The fog rolled in overnight as we rolled back and forth on the ocean surge and come morning the weather couldn’t decide if it wanted to be foggy or rainy. So as the drizzle came down I took Mac ashore for his morning walk. Those same easels were set up all around town, but now they had umbrellas attached to them keeping the painting and painter dry. No fair weather painters on Monhegan! As we began to realize that we had only 2 more nights on Libra we motored out of the harbor and headed off to Port Clyde in glassy seas with a nice ocean swell rolling under the boat. Libra has been such a good boat for us, bringing us all this way in comfort and doing it with minimal items to repair. Truly a great score.

We weaved our way through the rocks off Port Clyde and found our way into the mooring field operated by the Port Clyde General Store. Many people along the way had told us not to bother with Port Clyde - it’s just a working town. But as we’ve learned along the way, this is just the comment we need to decided to go somewhere and Port Clyde was no disappointment. It is a working town with a ton of lobster boats and fishing piers but with the general store, moorings, a walk to a light house and an ice cream shop it has everything we need to get a real feel of a Maine working town. We picked up one of the many empty moorings, registered at the store and walked off to the Marshall Point Light House a few miles away. A great setting with a small group of people simply sitting around staring at the view. A perfect place for us to spend some time making decisions about our boat at home and finally, we came to some conclusions on what we were going to do to Vanadis when we get back, first and foremost is ordering some new jibs for the girl, her forward hankies are getting a bit threadbare, not her Sunday best!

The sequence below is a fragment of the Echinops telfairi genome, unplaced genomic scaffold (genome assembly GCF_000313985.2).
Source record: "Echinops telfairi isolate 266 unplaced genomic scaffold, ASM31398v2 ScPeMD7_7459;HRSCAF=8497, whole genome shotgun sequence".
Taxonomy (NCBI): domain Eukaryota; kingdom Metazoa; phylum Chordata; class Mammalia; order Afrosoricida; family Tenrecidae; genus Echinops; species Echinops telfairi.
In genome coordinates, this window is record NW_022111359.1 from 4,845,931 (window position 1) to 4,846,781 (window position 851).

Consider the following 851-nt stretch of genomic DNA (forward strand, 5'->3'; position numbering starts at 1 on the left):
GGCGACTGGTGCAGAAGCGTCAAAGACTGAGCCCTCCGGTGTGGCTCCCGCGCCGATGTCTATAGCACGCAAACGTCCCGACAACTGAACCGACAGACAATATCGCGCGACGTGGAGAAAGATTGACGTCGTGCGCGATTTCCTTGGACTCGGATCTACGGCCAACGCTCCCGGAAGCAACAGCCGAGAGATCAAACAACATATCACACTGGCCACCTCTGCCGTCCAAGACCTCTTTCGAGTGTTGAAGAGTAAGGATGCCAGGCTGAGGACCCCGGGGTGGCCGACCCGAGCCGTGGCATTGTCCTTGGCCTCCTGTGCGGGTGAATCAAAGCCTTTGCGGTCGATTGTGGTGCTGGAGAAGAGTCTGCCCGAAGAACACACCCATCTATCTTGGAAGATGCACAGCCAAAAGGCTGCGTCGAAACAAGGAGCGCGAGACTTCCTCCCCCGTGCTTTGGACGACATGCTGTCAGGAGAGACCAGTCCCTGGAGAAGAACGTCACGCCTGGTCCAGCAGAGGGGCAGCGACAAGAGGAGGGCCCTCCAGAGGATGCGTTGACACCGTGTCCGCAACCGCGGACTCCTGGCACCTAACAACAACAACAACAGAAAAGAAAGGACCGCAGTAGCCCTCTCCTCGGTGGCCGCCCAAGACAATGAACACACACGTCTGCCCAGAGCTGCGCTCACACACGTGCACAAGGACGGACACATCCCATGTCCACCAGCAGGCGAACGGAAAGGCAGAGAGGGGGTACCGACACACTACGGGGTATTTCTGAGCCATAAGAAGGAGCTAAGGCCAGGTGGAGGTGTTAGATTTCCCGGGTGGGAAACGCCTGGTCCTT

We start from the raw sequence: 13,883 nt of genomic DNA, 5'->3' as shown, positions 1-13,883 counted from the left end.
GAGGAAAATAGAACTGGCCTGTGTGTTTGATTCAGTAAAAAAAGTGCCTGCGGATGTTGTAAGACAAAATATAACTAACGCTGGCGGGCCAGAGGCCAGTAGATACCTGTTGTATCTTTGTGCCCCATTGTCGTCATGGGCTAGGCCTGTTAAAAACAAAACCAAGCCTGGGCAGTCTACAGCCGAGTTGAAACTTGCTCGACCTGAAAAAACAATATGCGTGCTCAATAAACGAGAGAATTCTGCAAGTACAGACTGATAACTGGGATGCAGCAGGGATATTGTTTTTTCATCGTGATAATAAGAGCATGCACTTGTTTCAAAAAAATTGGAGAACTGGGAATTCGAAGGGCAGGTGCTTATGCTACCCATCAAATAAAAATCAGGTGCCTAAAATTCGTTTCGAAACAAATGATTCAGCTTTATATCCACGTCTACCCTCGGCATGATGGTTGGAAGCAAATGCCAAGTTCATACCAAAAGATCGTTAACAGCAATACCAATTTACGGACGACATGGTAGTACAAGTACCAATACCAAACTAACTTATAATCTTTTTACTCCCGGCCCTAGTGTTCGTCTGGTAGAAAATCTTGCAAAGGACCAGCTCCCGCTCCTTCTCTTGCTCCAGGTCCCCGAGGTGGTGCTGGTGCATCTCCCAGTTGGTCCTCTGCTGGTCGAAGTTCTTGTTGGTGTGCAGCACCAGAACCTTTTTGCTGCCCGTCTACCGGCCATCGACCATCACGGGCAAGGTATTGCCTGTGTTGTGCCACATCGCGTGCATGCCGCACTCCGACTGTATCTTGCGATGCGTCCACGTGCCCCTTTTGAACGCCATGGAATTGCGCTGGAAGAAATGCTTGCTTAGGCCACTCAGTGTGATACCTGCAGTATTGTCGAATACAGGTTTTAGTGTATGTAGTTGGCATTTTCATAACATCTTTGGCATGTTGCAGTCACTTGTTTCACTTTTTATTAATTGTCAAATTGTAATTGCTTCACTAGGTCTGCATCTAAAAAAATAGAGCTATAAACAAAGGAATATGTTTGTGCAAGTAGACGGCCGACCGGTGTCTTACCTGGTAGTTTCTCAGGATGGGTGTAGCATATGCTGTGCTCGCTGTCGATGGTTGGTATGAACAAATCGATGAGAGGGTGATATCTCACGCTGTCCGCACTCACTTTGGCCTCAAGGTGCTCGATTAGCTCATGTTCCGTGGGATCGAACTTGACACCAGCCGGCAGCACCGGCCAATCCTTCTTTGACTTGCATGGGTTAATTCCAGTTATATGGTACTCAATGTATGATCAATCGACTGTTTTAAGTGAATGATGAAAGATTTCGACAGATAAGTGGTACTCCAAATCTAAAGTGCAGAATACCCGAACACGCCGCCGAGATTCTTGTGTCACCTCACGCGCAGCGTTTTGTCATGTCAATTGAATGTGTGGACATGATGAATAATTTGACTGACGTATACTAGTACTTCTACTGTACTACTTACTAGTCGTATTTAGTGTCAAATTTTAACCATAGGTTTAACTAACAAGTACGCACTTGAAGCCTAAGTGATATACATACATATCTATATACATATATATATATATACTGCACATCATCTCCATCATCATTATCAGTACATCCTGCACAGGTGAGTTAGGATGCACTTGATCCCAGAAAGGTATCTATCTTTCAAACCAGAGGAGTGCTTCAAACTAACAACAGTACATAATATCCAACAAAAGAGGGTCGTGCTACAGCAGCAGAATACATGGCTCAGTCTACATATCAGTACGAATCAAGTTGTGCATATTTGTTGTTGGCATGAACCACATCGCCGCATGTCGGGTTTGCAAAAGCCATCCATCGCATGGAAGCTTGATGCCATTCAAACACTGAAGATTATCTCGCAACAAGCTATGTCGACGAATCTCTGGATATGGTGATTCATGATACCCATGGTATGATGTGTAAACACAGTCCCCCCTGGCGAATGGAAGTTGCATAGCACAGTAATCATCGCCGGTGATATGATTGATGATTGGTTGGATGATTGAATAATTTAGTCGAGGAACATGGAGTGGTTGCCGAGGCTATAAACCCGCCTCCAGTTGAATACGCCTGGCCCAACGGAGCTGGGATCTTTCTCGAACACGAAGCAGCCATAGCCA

We had a great night in the calm harbor, showered in the morning at the general store and then motored out, once again there was no wind, around Mosquito Island and towards Muscle Ridge Channel. Our plan was to spend our last night at anchor off of High and Dix Islands in the Muscle Ridge Channel but as we got close we noticed a very crowded anchorage and we looked at each other and said why not go on to Rockport and find Libra’s new mooring? The current was with us and the day was beautiful, we could have some time to chill out tonight and pack in the morning. On we went through Owls Head Bay and before we knew it we were pulling into the coolest feeling port on the trip.

Rockport is a deep water, steep-sided bay with boats moored throughout that looked normal. No fancy yachts, no huge power boats, just normal looking sailboats, powerboats and lobster boats - Libra will be quite at home here. We toured the very small town and old lime kilns and walked by the Rockport Marine Boat Yard that seems very busy at restoring old wooden sailboats - the place feels like a smaller, more boutique Port Townsend. The guide book described Rockport as more of a lunch stop with the nickname of “Rollport” due to the unprotected entrance. But we had a great night on the mooring, we’ve stayed in much worse places!